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The Second Trimester of Pregnancy

Baby Bump - The Second Trimester of PregnancyThe second third of pregnancy or the second set of three months are commonly referred to as the second trimester. You may notice that you feel really well and look fabulous as your hair becomes glossy and your skin becomes clear and glowing. People may even begin to remark how you are, ‘blooming.’

A fully formed baby in the womb is known as a foetus. Between fourteen and fifteen weeks of pregnancy the external genitalia of the baby are more developed, and on scan they can be seen to suck their thumbs.

Foetal movements can be felt quite early, especially by mums who are having a second or subsequent pregnancy. This is because they recognise the sensations. These sensations are often described as fluttering or fizzing. Prior to sixteen weeks this would be associated with embryogenesis but after 16 weeks we know that a foetus can make proper movements. These movements often start like a flutter and as the weeks pass they become more pronounced and easier to detect.

Appointments With Your Midwife in the Second Trimester

If your named midwife is from the NHS then, following your booking appointment, you can expect to be seen on eight occasions until you are forty weeks pregnant, and after that you will be seen weekly until your baby is born. This schedule is in line with National Institute for Clinical Excellence (NICE) guidelines. If you have hired an Independent Midwife then you can expect to be seen every four weeks until you are twenty-eight weeks pregnant, bi-weekly until thirty-six weeks, and then weekly until your baby is born. An Independent Midwife will give you an excellent level of continuity by also attending you when you give birth to your baby, and giving you postnatal home visits over a four week period. Whoever is your midwife, you can expect them to offer you a number of routine observations to monitor the well-being of you and baby.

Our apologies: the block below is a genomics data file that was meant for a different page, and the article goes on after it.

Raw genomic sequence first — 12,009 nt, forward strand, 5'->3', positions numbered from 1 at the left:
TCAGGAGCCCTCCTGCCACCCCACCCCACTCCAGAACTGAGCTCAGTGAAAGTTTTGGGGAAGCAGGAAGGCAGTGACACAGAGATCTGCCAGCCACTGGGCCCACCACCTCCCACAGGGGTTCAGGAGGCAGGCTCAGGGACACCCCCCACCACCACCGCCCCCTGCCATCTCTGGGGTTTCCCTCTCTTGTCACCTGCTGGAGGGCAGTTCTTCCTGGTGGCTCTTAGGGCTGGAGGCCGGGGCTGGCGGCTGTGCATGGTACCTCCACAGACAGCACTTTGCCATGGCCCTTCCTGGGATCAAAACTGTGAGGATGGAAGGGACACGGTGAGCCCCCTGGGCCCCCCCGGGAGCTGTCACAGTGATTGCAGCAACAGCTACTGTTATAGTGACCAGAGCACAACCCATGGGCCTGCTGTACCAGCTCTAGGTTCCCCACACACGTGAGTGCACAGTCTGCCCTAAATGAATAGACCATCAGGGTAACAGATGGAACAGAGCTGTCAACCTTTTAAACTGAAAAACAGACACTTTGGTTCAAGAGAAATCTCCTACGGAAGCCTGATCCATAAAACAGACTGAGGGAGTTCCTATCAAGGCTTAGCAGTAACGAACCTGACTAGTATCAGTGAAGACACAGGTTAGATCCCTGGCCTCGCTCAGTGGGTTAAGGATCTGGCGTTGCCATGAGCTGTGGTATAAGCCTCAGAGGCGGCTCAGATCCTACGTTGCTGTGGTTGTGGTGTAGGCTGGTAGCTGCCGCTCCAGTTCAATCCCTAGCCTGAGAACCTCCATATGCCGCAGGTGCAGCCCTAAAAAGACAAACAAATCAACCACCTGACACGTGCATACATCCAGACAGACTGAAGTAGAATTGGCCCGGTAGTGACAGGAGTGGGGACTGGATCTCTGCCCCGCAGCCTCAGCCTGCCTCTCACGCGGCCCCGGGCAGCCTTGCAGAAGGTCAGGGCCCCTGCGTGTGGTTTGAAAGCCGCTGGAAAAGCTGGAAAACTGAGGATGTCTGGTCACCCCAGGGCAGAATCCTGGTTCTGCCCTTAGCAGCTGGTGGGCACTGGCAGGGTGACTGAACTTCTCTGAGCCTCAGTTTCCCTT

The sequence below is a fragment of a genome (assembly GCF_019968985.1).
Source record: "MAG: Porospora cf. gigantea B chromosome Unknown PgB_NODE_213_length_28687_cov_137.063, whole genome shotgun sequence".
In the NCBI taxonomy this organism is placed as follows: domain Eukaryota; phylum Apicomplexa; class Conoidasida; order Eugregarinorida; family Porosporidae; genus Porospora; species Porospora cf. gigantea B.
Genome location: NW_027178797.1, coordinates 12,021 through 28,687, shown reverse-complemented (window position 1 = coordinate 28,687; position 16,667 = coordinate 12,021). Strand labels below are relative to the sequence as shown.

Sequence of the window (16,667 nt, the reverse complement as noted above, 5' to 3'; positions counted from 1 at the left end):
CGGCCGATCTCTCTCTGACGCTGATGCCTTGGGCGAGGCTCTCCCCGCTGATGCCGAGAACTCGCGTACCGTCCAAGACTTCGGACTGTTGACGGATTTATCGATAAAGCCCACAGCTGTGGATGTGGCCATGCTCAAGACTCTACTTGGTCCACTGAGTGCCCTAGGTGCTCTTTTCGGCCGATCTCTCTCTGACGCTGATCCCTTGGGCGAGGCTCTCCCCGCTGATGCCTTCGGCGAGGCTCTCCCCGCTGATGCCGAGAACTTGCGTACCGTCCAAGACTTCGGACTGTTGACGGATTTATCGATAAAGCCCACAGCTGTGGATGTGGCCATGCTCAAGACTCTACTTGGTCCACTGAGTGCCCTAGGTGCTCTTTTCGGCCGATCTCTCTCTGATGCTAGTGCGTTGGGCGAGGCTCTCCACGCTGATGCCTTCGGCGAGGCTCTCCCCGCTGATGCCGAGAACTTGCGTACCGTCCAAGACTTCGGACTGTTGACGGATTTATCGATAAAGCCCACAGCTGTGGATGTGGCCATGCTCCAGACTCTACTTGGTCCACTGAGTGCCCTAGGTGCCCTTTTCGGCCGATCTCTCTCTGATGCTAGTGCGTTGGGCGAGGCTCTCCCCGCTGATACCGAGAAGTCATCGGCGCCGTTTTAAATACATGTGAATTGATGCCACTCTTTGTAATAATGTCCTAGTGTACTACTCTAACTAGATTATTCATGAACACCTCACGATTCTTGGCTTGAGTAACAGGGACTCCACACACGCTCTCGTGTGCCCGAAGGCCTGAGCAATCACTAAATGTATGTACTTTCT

Within the NHS your second appointment with a midwife will be at sixteen weeks. Your midwife will ask to check your blood pressure and test your urine. She will also discuss your choices in relation to the anomaly scan which is usually done between eighteen and twenty weeks. At the booking appointment you will have been offered a number of screening tests so your midwife will now give you the results. If your iron levels are low she will discuss iron rich foods that you can add to your diet and possibly recommend a supplement in tablet or liquid form. Blood tests to check iron levels are routinely offered for very good reasons. Oxygen in the blood stream attaches itself to iron, and iron acts like a motor car to drive the oxygen around your body. If you have low iron levels then you will not be well oxygenated. The oxygen in your body feeds you first and what is left gets taken to the foetus. So you can see that good iron levels don’t just affect you, but also affect your baby. Good levels of Vitamin C are also important, as without Vitamin C our bodies cannot absorb iron. One of the ways that you can look after you and your baby is by eating a healthy varied diet that is rich in fruit and vegetables.